Wazir movie review: Amitabh Bachchan and Farhan Akhtar are IMPRESSIVE in this predictable game of chess!
Amitabh Bahchan and Nawazuddin Siddiqui ride scooter during ‘Te3n’ movie shoot
Jaya Bachchan at launch of campaign against Hepatitis B
Amitabh Bachchan sings with Mumbai local commuters
Amitabh Bachchan during flag off Tiger Conservation Bike Rally with Sudhir Mungantiwar and Shaina NC
The film is directed by Bejoy Nambiar and produced by Vidhu Vinod Chopra.
Wazir is first major Bollywood release of 2016, which stars Farhan Akhtar and Amitabh Bachchan in the lead roles. Farhan had earlier directed Big B in Lakshya, but this is the first time they are sharing screen together. So will Wazir bring in 2016 with a flourish? The answer, I must say, is not too positive!
What’s it about
Danish Ali (Farhan Akhtar) is a grieving ATS officer, after his daughter is killed in a terrorist shootout, thanks to his recklessness. His wife (Aditi Rao Hydari) blames him for the mishap (rightfully so), and he is also suspended from the force after he botches up their operation to catch the terrorist responsible for his daughter’s death, alive. He even contemplates suicide, but defers his decision when he has a chance meeting with Panditji (Amitabh Bachchan). Panditji is a genius chess grandmaster, who has lost both his legs as well as his wife in an accident. Danish and Panditji bond over chess, and as their friendship grows, Panditji asks him to investigate the death of his daughter, who is said to have died in a staircase mishap at the Welfare Minister’s house. Panditji doesn’t believe it is an accident and feels it’s a murder committed by the minister (Manav Kaul) himself. For the sake of his new friend, Danish decides to unofficially investigate the case, which is closed by the police. As the investigation intensifies, Panditji is attacked by a mysterious assailant called as Wazir, and Danish decides to protect his friend from further attacks. Who is this Wazir? What has he got to do with the Welfare Minister? Will Danish protect Panditji from Wazir? This is what the rest of the film all about…
First things first…the best aspect about the film are the terrific performances by the lead actors. Both Amitabh Bachchan and Farhan are stellar in their roles. Big B is brilliant in the scene where he reminisces about his dead wife, and also in the final scene. Farhan provides perfect foil to his senior costar, and he brings various nuances to his anguished performance. The film is watchable because of these two actors. Aditi Rao Hydari lets her eyes speak a lot, though she is saddled by a weak role. The first half has some tense moments, leading to the introduction of the mysterious Wazir (played by Neil Nitin Mukesh). Though they appear rather frequently and sometimes forced, the songs are pleasant to hear.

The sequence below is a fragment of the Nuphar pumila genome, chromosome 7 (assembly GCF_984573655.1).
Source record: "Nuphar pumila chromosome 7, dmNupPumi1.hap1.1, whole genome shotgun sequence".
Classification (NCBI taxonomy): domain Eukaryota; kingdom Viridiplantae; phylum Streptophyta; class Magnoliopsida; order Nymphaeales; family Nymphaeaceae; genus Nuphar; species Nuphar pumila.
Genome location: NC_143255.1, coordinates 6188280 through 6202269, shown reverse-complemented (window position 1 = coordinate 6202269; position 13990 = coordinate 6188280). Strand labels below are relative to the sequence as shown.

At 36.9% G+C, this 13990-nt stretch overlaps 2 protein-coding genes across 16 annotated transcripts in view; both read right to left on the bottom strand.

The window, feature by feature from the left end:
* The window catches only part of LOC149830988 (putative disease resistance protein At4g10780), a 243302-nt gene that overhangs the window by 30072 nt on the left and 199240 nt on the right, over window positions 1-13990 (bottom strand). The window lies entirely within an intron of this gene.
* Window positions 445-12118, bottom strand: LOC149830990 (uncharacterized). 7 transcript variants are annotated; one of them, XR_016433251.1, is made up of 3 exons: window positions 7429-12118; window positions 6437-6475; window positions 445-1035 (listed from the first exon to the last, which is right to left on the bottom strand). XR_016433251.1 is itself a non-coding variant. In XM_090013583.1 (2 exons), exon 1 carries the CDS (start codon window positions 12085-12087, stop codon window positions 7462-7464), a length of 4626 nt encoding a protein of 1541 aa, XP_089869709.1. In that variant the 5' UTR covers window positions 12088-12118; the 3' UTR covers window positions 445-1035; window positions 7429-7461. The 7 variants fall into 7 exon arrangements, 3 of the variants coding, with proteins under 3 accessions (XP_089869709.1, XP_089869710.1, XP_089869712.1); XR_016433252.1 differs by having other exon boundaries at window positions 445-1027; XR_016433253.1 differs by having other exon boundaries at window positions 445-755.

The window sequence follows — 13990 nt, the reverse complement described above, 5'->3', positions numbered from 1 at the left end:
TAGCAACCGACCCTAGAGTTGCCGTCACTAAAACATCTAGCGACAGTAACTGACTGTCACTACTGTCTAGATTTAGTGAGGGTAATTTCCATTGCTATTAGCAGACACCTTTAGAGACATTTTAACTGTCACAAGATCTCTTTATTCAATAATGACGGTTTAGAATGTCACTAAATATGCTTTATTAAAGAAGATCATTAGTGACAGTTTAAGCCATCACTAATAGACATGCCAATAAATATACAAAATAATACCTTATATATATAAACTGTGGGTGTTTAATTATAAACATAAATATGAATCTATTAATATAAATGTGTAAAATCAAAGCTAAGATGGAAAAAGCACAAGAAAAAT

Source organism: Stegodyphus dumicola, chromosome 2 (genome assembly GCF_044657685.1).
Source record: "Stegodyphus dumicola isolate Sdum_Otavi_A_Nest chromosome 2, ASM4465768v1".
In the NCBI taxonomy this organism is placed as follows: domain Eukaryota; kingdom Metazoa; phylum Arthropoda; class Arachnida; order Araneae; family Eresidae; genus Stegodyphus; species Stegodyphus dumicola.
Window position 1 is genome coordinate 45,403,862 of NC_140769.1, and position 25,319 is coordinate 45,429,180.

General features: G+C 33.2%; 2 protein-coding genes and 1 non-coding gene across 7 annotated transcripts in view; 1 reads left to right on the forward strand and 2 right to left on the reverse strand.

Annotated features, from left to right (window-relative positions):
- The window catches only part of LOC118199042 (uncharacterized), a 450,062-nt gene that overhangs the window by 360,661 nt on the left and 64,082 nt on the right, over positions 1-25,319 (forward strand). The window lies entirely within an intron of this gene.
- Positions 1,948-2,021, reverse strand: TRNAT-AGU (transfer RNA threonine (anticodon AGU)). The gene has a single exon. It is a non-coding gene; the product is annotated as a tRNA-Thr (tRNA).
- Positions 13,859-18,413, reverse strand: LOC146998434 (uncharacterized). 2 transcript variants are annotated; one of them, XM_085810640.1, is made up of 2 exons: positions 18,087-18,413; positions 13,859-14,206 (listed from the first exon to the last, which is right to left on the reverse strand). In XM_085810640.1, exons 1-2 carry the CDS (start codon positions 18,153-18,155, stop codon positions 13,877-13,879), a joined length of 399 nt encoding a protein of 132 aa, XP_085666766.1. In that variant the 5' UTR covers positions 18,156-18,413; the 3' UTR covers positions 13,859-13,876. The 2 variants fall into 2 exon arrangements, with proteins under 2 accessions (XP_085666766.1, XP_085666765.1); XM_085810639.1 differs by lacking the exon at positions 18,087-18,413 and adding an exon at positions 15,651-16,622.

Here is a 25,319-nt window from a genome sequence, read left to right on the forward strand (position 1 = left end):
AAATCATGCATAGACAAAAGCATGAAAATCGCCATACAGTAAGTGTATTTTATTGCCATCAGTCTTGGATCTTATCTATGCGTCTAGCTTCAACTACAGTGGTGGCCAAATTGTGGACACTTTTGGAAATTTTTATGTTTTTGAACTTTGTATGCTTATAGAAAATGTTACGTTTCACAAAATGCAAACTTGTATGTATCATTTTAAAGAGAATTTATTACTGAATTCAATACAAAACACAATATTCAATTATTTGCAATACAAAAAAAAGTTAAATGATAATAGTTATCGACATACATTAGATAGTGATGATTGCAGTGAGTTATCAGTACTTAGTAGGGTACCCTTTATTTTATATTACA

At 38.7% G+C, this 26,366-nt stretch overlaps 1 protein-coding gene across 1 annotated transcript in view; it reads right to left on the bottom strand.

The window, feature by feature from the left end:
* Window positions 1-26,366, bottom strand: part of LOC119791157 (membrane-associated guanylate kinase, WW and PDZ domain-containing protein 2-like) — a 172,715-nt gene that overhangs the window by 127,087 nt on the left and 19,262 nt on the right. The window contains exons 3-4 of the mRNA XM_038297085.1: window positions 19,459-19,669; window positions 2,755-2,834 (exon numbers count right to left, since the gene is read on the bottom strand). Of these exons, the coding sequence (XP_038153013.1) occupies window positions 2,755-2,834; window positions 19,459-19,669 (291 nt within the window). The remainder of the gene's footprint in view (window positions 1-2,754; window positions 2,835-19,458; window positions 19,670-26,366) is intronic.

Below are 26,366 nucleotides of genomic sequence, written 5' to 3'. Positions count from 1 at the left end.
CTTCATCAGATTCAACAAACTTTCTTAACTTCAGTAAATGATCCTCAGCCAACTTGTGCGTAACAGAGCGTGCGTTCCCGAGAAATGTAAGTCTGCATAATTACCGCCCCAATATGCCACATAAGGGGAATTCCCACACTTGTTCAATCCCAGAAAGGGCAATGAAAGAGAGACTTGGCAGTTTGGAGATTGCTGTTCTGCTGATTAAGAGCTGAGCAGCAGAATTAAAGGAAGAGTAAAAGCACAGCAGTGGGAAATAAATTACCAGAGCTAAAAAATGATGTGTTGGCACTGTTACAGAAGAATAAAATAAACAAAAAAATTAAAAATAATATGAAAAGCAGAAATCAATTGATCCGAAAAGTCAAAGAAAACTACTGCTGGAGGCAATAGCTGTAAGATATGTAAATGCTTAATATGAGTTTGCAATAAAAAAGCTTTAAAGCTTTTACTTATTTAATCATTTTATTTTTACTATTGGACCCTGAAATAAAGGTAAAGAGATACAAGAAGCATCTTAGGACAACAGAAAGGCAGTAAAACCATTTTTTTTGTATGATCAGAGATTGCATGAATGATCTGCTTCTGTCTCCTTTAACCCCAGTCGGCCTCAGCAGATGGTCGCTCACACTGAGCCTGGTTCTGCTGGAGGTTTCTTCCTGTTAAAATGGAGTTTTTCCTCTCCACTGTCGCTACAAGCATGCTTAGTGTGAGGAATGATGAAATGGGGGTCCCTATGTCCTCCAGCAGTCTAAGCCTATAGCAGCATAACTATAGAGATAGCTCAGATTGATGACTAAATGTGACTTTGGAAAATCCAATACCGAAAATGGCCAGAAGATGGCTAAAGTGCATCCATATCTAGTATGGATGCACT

A thriller is like a chess game; it’s only fun if the opponent plays some brilliant unpredictable moves. Unfortunately for Wazir, which ironically is based around chess, the script offers very predictable moves, which we can easily guess even if you have half a brain. Not only that, the film even foretells its moves much before it actually makes them (the scene that establishes why Danish meets Panditji, because the latter ‘lost’ his wallet at the graveyard is the biggest giveaway). Bejoy covers the script’s secrets with a see-thru blanket. Most unforgivable is the way how he treated the Welfare Minister’s character. This was one character that could have been shrouded in mystery, but instead has his cover blown up quite early in the film. The Wazir mystery also, despite the impressive buildup, turns out to be a predictable letdown. The film is filled with convenient loopholes like how a suspended cop manages to use police resources so much like tapping a minister’s phone call, organising nakabandi and also how one particular character manages to hoodwink everyone, despite his limitations. The film also uses flashbacks, either to enlighten audience too much (by showing the same scene twice), or to fool them a la Kahaani. Actually, the film suffers from a hangover of both Kahaani and Talaash (a cop and his estranged wife grieving over their dead child). John Abraham is wasted in an insipid cameo while Neil Nitin Mukesh is…let’s say…like Modi’s Achche Din!
The film doesn’t feel like it’s directed by Bejoy Nambiar, as the film lacks his flair for technical finesse as seen in Shaitan and David.
What to do
Watch the film only for the impressive performances of Amitabh Bachchan and Farhan Akhtar. However, if you are looking for a good thriller, you might go disappointed!
Rating: 3.5 out of 52.5 Star Rating